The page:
Stations can generally be recognized in Aerial Imagery or in Google Street View™ because the stations have large bays with overhead doors and large concrete pads outside where the ambulances can park.

For more information on how to identify an ambulance services structure, check out the “Aerial Photo Interpretation Part 6: Ambulance Services” article in our July 2018 Newsletter


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titleCemetery


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iconhelp
titleThe Guidelines define Cemetery as follows:
typesuccess

A place or area for burying the dead.

  • INDICATORS: Interments.

INCLUDES: Burial grounds, graves, graveyards, memorial gardens, mausoleums, columbariums, and crypts.

DOES NOT INCLUDE: Graves inundated by lakes or reservoirs, historic cemeteries, unnamed cemeteries and/or graves, funeral homes.


What is a Cemetery?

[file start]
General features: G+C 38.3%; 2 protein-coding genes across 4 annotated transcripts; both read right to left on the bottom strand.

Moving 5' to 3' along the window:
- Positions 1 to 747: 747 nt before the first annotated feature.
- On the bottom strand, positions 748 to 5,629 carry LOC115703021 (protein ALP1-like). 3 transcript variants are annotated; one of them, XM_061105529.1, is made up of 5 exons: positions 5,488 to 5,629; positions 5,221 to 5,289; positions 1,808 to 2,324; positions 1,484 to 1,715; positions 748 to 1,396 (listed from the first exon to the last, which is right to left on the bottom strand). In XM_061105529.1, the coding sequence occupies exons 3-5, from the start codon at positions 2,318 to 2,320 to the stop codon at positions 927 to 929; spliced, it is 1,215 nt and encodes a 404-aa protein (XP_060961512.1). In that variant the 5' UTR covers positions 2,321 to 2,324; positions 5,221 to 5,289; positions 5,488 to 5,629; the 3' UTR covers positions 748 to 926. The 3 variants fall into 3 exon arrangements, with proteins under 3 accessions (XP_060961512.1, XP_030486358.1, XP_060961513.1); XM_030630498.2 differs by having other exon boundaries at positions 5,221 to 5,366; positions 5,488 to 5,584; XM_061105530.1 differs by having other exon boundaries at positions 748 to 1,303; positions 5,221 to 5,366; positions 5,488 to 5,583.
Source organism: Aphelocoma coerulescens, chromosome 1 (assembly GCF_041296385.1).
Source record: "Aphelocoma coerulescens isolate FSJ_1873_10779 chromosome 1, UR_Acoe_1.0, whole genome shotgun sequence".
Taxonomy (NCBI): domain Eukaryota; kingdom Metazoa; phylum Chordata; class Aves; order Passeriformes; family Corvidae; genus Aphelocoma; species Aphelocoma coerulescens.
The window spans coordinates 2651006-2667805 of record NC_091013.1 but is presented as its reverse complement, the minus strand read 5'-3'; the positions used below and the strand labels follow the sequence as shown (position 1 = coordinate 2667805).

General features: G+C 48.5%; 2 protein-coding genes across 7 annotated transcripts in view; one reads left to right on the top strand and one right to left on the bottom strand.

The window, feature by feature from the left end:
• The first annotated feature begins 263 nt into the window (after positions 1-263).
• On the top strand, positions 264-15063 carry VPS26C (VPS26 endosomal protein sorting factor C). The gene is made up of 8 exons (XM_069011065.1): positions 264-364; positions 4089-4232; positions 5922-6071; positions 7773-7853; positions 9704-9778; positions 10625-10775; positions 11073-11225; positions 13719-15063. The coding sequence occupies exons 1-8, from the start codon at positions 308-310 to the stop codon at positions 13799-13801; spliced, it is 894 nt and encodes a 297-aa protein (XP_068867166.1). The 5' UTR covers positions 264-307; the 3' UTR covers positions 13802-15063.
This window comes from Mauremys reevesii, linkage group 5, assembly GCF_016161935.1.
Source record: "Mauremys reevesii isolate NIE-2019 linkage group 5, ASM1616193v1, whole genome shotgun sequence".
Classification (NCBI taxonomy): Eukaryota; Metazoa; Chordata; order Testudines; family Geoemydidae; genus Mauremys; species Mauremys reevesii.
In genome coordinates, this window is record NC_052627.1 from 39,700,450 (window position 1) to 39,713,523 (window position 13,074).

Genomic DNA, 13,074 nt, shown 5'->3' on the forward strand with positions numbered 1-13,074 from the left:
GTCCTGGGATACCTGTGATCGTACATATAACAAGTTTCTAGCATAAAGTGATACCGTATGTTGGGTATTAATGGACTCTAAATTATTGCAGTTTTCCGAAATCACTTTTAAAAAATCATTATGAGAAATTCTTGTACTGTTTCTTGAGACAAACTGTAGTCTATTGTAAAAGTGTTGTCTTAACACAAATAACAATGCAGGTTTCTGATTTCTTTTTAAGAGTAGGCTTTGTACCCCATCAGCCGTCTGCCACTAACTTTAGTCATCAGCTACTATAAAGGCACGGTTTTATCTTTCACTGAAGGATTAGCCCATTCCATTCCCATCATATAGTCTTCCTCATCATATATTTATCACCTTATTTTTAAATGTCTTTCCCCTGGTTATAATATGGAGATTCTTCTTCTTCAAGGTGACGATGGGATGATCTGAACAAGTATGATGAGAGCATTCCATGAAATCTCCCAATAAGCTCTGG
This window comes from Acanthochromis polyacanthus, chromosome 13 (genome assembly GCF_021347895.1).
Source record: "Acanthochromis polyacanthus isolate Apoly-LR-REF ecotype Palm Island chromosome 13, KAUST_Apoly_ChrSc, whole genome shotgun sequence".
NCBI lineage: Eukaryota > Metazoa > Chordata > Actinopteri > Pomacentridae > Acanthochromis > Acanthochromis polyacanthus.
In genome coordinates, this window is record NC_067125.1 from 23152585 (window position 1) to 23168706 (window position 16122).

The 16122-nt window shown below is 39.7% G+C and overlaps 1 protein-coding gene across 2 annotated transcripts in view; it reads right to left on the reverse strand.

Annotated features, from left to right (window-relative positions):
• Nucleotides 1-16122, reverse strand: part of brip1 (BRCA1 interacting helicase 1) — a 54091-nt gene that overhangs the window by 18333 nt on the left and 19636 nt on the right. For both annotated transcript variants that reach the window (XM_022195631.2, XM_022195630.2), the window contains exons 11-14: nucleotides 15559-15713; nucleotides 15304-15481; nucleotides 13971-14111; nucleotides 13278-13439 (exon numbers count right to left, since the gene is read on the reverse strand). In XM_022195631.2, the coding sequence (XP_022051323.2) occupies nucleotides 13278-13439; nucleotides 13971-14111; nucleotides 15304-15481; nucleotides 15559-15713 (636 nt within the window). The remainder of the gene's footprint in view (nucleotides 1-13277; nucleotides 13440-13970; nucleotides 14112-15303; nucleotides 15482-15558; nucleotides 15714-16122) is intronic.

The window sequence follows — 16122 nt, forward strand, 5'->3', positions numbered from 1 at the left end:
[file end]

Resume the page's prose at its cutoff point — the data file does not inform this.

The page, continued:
The Guidelines definition of a cemetery is straightforward -- it includes places where the dead are buried. The human dead anyway -- pet cemeteries are not included. It addition to the types of features mentioned in the Guidelines, columbariums (a place for the storage of urns containing cremated remains) are also included.

Some small family cemeteries (usually historical) are included in the database, but in general more recent family cemeteries are not included. Single graves also are generally not included, unless they are the graves of famous historical figures.
Where does our Cemetery database originate?

There are two principal sources of cemetery data in the TNMC Structures database: US Geological Survey Topographic maps, and the USGenWeb project.

US Geological Survey topographic maps were produced from about 1879 to 1992 using a combination of aerial photographs and on-the-ground surveys and inventories. In addition to large more-modern cemeteries, many small cemeteries of historical significance were mapped, and these are included in our database. If you are viewing a listed cemetery location in the Aerial Imagery view of the Potlatch editor, and there doesn't seem to be anything visible there, try switching over from aerial imagery to USGS Topos, and then you often will see the notation of a cemetery on the topographic map.